Hopefully this is a sign that life might be returning to normal. By that I mean that I have enough bandwidth to write in this blog in the same year that the photos are taken.
Early on the morning of March 6th, 2022 Tavish and Deirdre were warming the engine on their “Harlequin”. They were headed north to the Great Bear Rainforest on a continuing filming project for a First Nation there. And they were in my way . . . So we said our Mariner’s good-byes . . . they hope to be filming for at least two months and they steamed away . . . There is something about the comings and goings of mariners, seeing Tavish and Dierdre disappear around the corner . . . when will I see them next and under what circumstances . . . Rounding Cape Caution traveling in opposite directions like last year . . . whatever our paths will be, I always get a lump in my throat seeing Tavish heading off once again…..
The “Official” start to Spring is not the arrival of robins, nor first snow-drops poking through the snow or some minor celestial event like an equinox . . . . no, no, no.
The true start to the spring season is the opening of the boat house gate and the rather scandalous promenading of the COLUMBIA III as she comes out into direct sunlight for the first time in 5 /12 months. I often hear Heavenly Hosts singing glorious praises as she slides out of the shed . . . ok, ok, that’s a bit over the top but it is always a really big deal for me, mainly because it indicates that I have hit the “GO” button on the conveyor belt that is going to keep me, the COLUMBIA III and many other players hopping in all the preseason preparations that seamlessly (I hope) flow into our touring season . . .
and the shed always seem so huge when it is empty . . .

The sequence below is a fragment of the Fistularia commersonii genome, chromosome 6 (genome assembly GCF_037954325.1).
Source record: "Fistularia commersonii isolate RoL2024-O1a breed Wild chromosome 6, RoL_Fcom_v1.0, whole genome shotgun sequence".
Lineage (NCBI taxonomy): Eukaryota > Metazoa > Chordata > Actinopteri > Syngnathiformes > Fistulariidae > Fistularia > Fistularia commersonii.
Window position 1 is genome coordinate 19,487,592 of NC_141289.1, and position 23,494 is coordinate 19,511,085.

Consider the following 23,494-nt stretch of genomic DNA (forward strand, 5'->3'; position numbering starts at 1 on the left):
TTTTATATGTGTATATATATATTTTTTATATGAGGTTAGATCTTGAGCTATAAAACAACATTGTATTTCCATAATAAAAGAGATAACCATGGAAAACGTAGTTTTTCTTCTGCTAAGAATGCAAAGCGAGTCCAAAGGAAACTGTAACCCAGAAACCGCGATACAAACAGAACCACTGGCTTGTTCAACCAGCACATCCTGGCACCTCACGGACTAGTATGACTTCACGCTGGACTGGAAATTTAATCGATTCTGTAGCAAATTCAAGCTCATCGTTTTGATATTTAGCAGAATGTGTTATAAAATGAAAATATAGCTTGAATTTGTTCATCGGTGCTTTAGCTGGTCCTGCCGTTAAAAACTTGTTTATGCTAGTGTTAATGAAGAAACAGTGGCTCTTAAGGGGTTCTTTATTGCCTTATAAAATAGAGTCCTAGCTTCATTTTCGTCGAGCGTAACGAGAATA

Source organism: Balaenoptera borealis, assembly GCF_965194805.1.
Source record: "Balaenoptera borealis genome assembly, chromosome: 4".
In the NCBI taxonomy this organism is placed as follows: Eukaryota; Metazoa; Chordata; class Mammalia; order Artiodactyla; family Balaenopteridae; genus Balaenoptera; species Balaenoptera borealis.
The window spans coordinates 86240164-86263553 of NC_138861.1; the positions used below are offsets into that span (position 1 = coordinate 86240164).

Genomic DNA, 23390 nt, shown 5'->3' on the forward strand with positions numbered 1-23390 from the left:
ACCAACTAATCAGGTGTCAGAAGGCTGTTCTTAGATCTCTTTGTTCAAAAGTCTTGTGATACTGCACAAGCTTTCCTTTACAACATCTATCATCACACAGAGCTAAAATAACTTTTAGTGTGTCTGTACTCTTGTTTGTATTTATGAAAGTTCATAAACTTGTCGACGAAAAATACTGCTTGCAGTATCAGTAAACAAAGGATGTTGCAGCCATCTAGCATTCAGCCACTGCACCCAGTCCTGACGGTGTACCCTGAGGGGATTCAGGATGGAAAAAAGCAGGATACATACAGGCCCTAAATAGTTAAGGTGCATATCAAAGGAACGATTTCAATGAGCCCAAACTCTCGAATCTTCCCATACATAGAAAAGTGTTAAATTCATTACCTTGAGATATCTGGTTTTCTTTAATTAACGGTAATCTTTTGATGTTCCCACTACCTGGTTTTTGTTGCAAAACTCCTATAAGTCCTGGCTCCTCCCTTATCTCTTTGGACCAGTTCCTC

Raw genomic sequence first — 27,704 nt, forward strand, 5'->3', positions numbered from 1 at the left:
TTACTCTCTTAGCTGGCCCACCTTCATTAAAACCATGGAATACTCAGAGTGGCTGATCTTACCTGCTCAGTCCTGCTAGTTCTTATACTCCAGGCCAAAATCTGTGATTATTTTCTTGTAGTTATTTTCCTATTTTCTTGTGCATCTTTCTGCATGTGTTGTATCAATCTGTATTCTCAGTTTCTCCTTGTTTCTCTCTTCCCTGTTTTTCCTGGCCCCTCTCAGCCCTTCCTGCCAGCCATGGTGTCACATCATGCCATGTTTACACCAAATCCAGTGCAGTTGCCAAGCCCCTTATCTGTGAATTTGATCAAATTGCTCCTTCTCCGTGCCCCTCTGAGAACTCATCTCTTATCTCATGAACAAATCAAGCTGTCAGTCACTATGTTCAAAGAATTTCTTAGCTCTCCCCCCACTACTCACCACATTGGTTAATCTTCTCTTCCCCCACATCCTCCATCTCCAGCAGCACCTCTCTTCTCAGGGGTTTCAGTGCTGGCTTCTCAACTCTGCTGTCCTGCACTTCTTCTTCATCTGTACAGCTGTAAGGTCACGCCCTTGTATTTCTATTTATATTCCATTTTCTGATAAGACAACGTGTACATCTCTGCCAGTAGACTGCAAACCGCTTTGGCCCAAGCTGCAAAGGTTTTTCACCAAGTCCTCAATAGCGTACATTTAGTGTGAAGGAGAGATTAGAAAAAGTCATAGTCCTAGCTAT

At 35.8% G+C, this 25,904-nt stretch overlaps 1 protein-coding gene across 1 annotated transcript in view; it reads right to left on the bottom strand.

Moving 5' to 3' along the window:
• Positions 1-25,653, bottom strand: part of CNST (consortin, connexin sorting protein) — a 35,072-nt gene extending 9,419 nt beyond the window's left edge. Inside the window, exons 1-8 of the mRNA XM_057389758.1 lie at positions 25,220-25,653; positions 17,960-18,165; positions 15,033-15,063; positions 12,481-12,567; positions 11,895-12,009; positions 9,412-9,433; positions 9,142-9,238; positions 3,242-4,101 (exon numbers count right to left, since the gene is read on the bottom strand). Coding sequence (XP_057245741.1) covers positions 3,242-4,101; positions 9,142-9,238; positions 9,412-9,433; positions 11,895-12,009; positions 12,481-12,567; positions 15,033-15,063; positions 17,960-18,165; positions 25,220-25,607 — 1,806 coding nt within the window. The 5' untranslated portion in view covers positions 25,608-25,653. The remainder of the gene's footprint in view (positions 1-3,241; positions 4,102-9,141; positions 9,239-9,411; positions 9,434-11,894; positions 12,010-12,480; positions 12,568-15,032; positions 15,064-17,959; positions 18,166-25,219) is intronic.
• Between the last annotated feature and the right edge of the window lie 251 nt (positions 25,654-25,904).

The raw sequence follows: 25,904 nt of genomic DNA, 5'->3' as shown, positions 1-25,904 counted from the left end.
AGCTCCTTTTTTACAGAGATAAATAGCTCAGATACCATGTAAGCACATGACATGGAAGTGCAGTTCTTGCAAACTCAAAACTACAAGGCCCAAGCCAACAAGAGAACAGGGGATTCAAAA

A few last items from my house . . .
and off Steve and I went, stopping at Whaletown to pick up Jonas for extra help. We went straight to the Ocean Pacific travel lift. There is something deeply disturbing about having the heritage vessel 20′ above the water! I never really relax until she is safely back in the water again . . . If you ever want to “wear my shoes” you can YouTube boating travel lift accidents and you will understand my anxiety.
By chance one of the big sheds was available so we had the premier accommodation for the week.
The usual sanding and scrapping . . .
And then the painting begins . . .
Here’s a little “tour”around the vessel’s underside . . .
This is a close-up of the cooling pipes that cool the main engine without any corrosive salt water coming into contact with the Gardner engine. These pipes, the wooden protection around them, the copper cladding behind them AND the planking behind all that were removed and replaced as needed during our hull refastening in 2014 . . .
And final anti-fouling paint touch-ups in the spots the jack stands covered.
Note the masts are still hinged down because she will be going straight back into the shed for spring painting.
And back in the water!! Phew!!!
Now time to load up on sand paper, tools, paint, stain, paint brushes, respirators, masking tape, paint trays and rollers. The real work begins April 1st.